Cue Paul Simon.
Quite a bit of consternation out there caused by the recent news about the XP downgrading option. And for those who love to wring their hands and say the sky is falling, that tune just keeps on playing.
But some just keep looking for better/different solutions. Two stalwarts in the Tablet PC community, who know a thing or two about mobile tech, have each published interesting posts that point up just how fragile and shaky things are these days, and I dare say, how fragile and shaky things might continue to be ro some time. The two hosts of the OnTheRun with Tablet PCs podcast, James Kendrick and Marc Orchant, lay out some reasoning on two fronts that I think many are going through in their own minds. At least Steve Jobs and his PR machine hope that is the case.
Marc Orchant, on his blog, Platform Agnostic, practices what he titles (and always has since I’ve become acquainted with him.) Marc’s recent post, The best Windows laptop I own is a Mac? You might be thinking that this is another Parallels running Vista on a Mac hymn, but Marc isn’t headed down that road here. Although he’s given that a whirl, he’s looking ahead to another Apple purchase and dual booting OSX and XP. His rationales makes sense the way Marc describes his work (and play) flow, although the time sucking constant updating catechism that all Windows users face seems to me like it would haunt anyone using any flavor of Windows regardless of the hardware platform.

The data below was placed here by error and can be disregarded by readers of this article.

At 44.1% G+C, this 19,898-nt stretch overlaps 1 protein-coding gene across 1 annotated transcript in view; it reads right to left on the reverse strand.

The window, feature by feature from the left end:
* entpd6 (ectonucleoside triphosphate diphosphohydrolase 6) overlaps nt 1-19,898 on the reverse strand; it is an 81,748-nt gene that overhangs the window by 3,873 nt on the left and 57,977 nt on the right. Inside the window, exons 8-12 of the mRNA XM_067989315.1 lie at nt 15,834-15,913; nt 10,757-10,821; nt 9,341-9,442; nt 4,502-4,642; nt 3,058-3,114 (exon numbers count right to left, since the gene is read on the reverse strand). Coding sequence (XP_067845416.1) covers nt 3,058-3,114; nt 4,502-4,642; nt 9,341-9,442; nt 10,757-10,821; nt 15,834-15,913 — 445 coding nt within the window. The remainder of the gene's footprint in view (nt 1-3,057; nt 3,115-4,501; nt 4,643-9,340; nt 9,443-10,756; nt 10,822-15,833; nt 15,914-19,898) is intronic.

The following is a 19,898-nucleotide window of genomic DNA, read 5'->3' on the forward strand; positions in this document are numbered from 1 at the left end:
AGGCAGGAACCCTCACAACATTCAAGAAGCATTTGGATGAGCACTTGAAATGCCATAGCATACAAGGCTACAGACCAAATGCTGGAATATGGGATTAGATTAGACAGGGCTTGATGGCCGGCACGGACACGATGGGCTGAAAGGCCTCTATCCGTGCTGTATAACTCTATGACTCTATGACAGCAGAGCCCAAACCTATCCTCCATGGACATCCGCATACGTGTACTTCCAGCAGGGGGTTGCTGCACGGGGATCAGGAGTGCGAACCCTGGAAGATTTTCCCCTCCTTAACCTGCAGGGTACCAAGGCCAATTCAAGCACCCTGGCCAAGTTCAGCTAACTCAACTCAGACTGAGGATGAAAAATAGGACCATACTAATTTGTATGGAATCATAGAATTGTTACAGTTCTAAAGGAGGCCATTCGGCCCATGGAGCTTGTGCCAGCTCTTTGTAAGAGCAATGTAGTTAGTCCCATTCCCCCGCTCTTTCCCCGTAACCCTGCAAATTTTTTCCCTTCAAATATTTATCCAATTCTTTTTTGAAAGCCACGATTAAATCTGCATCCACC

James Kendrick, on the other hand, is looking forward in a different light, and wondering who will build ““a real handheldÃ¢â‚¬Â computer. He thinks Apple will take the prize. While I think his core point about the OS needing to be an embedded one to allow for Instant On and less overhead makes a lot of sense, I’m not so sure it is time to count Intel out here. Where Intel is headed with the MID platform is an open question that we won’t have answers too for a few months yet. But then, Intel doesn’t put out the machines, and James argues that Apple’s control over the hardware and the software gives them the edge. There is some wisdom there. I also wouldn’t count Nokia out here either. And some think Google might just someday make a dent in the market here.
My point here is a simple one, and I think Intel’s move to the MID platform is as telling as Apple’s move to Intel was. There is market share out there ripe for the picking. The perception of leaner and meaner makes the picking easier. Users, (especially mobile users) are looking for as close to hassle free as they can get. Don’t get me wrong, I don’t think Apple’s solution offers a complete hassle free solution, there are certainly issues there. And what the MID platform will offer is still anybody’s guess. But in Apple’s case, they at least have won the perception battle, and seem like, even with their faults, that they will continue to do so. Intel has similar muscle on the PR front, and if they use it correctly can make some inroads, but a lot will depend on their partners.
Perception counts in these interesting times. Microsoft used to own the mobile device ground. But for many reasons that ground is becoming shakier by the day.
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